Meet The Co-op 

Savvy Pioneer Member: Marianne

 

 

What are you savvy about? 

 

I had been a weight lifter and runner for years. I ate very healthy and took vitamins. But I’m my late 30’s I began to notice a rash on the top of my right foot. I ignored it, and continued my two hours a day of weight lifting, and running 3 miles a day. At age 40, the rash had spread to cover all of the joints on my torso. Sometimes it was smooth brown blotches, sometimes it was a bumpy purple. I had joint pain, which Adrenalin had been masking for years. It was a long journey from symptoms to diagnosis, and that rash, granuloma annullare, which I hated, became my best tool, because the doctors knew something autoimmune was going on, but didn’t know what. Finally at age 45 I was diagnosed with rheumatoid arthritis, sjogren’s syndrome, fibromyalgia and degenerative disc disease. A few years later I was diagnosed with a gluten intolerance.

 

What is one of your most memorable advocacy experiences?
 

My most memorable experience was going to a local town hall meeting in Redbank, NJ, to speak to my senator, because I was unable to afford a treatment drug that I desperately needed. At the time I was in a wheelchair- I spent the better part of a year in a wheelchair, just three years after my diagnosis.


I needed my Senator, Frank Pallone, to understand that healthcare was not affordable. That I could not afford the treatment drug I needed because the copay was hundreds of dollars a month, and I was terrified of losing my home. I was shouted down by hundreds of people who were bussed in to that event, who were from another state and other towns in NJ, but as scared as I was, I was undaunted. A video of my message to my Senator went viral around the world, and I heard from people from as far as China and Russia, not to mention my own European friends in France and the UK. Most people are unaware how broken US healthcare is, until they are very sick, desperately need it.

 

What's an example from your own life of how healthcare is not user-friendly?
 

We might have the best specialists and hospitals, but affordable access to healthcare for the patient is practically non-existent. The copay for my treatment drug, after my insurance pays what they are willing to cover, is $1,500.00 per month. That is only because I am an American. If I lived in Canada, the UK or Australia, I would never pay more than $49.00 a month for the same drug, if I had to pay anything at all. Also, with my diagnoses, the copays for all of the specialists I have to see is exorbitant. But I need them to live, literally. So I go without food and without medication often. Without a good treatment drug I have a very poor quality of life. With proper medication, I have quite a good quality of life.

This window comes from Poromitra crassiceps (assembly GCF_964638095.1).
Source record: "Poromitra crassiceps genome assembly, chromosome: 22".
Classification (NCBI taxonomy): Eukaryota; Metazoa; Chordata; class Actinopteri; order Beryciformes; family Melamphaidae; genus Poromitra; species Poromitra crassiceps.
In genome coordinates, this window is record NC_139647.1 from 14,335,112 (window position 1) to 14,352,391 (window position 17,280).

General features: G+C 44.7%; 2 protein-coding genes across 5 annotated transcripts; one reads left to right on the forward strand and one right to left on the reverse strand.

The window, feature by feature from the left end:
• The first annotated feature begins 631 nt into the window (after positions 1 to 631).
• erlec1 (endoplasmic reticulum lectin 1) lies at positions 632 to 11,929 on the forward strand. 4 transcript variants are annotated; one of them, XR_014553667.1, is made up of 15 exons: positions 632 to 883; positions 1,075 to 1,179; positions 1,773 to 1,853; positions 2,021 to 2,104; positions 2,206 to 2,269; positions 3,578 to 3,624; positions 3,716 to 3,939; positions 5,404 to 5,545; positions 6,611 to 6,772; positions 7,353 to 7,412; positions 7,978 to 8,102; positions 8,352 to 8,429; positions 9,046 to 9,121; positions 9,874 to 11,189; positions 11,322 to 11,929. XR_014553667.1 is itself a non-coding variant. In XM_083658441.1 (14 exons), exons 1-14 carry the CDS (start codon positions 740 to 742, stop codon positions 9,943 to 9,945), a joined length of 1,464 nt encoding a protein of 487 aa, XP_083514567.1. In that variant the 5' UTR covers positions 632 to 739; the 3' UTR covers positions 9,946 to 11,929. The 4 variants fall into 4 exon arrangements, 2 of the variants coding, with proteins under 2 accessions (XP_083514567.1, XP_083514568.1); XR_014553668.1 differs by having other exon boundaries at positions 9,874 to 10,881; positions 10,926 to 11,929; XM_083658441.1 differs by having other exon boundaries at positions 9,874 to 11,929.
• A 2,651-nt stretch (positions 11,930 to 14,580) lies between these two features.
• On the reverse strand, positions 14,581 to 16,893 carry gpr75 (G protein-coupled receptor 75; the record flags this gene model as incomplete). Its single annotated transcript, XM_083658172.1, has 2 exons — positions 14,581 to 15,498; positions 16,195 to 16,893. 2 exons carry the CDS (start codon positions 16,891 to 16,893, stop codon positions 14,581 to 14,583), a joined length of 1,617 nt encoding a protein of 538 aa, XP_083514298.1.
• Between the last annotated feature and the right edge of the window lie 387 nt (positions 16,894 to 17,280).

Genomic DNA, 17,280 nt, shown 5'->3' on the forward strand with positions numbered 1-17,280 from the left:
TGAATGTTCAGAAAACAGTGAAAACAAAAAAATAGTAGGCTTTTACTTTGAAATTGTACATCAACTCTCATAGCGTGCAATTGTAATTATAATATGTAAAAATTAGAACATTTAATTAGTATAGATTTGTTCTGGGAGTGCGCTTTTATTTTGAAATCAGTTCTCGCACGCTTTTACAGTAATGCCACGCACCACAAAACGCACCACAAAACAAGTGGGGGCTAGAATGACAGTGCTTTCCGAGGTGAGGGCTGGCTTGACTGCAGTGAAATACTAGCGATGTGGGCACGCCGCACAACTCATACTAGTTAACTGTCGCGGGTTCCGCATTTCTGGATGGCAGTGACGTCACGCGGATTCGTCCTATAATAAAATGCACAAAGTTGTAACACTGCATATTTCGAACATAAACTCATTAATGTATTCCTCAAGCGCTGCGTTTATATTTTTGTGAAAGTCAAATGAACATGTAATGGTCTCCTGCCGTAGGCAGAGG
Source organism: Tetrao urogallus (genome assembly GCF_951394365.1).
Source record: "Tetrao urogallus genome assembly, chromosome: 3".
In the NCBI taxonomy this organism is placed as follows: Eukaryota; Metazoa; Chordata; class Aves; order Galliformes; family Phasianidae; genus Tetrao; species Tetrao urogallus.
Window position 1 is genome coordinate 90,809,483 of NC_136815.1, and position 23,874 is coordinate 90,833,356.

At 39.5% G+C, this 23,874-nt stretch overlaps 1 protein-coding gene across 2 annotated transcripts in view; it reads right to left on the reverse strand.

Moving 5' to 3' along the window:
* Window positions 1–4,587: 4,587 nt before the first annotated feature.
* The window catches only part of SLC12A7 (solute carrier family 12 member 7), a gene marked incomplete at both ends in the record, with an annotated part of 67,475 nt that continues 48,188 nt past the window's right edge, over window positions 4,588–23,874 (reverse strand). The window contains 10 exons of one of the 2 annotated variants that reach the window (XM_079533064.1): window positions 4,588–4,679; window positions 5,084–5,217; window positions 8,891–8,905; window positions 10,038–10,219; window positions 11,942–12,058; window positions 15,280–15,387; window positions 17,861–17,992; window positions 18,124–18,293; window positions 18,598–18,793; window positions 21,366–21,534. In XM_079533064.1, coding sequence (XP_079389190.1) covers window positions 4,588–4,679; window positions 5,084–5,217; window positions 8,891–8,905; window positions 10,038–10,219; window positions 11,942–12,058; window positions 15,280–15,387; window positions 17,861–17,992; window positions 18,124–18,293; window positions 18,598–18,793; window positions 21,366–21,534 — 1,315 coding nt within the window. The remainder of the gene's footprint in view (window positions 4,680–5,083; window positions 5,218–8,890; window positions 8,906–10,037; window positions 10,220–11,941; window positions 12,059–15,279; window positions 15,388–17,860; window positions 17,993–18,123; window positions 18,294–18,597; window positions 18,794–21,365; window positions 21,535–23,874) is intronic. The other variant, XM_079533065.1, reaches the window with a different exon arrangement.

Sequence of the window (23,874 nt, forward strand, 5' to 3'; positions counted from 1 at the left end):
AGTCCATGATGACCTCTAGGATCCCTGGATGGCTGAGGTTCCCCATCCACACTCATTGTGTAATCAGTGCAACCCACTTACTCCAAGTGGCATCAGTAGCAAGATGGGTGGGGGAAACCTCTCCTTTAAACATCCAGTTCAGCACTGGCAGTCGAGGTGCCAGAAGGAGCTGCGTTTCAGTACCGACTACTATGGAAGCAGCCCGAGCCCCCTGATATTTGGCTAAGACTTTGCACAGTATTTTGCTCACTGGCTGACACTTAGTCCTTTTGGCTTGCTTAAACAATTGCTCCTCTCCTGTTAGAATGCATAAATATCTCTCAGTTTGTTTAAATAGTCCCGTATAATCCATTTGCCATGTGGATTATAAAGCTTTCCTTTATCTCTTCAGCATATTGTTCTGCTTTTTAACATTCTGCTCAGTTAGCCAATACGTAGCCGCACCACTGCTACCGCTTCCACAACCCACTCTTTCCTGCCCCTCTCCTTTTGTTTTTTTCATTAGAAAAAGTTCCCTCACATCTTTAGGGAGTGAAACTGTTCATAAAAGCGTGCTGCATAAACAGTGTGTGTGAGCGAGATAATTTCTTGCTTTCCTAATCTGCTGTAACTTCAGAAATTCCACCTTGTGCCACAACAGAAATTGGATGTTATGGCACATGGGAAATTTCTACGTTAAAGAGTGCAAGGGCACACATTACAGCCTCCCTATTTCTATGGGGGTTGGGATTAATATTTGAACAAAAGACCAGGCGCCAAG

Why do you think patient insights matter? 

 

Patient insights matter for many reasons. Doctors often don’t know the emotional strain of living with chronic illness, and that is a critical thing to address. Personally I get a lot from online support groups, just talking to people who are going through the same things that I go through. Drug companies need to know what side affects we have to their treatments. Law makers need to know the financial burden placed upon a family that has a chronically ill family member.

 

What excites you about being a Savvy Co-op Member?
 

I’m very impressed with this initiative. Connecting patients to researchers allows us to have input into future developments of treatments and medications, and hopefully to other tools.

 

What hidden talent do you have that others don’t know about?
 

I have good editing skills. I speak English and Italian. In my career I have been a good manager of people. I have a great deal of empathy for others, and always have had since I was a child, and my parents impressed upon us the need to help those less fortunate than we are. I am an artist, and I love to garden.

 

If you could give one piece of advice to people just getting started sharing their healthcare journey, what would it be?
 

Educate yourself. Read everything you can about your illness and available treatments. Join a support group. Organize your thoughts and write a list of questions every time you have a doctor appointment, because it is easy to forget. Try to take a trusted loved one to your first few appointments. You’d be surprised at how much you cannot absorb, and a loved one will help you remember all that the doctor said. Also, bring your family - a husband, wife, partner or grown child- into learning your illnesses with you. Chronic illness affects the whole family, so everyone needs to learn about it.

 

Which term(s) do you prefer to describe someone who utilizes healthcare?
 

Patient

 

 

 

 

 

 

 

 

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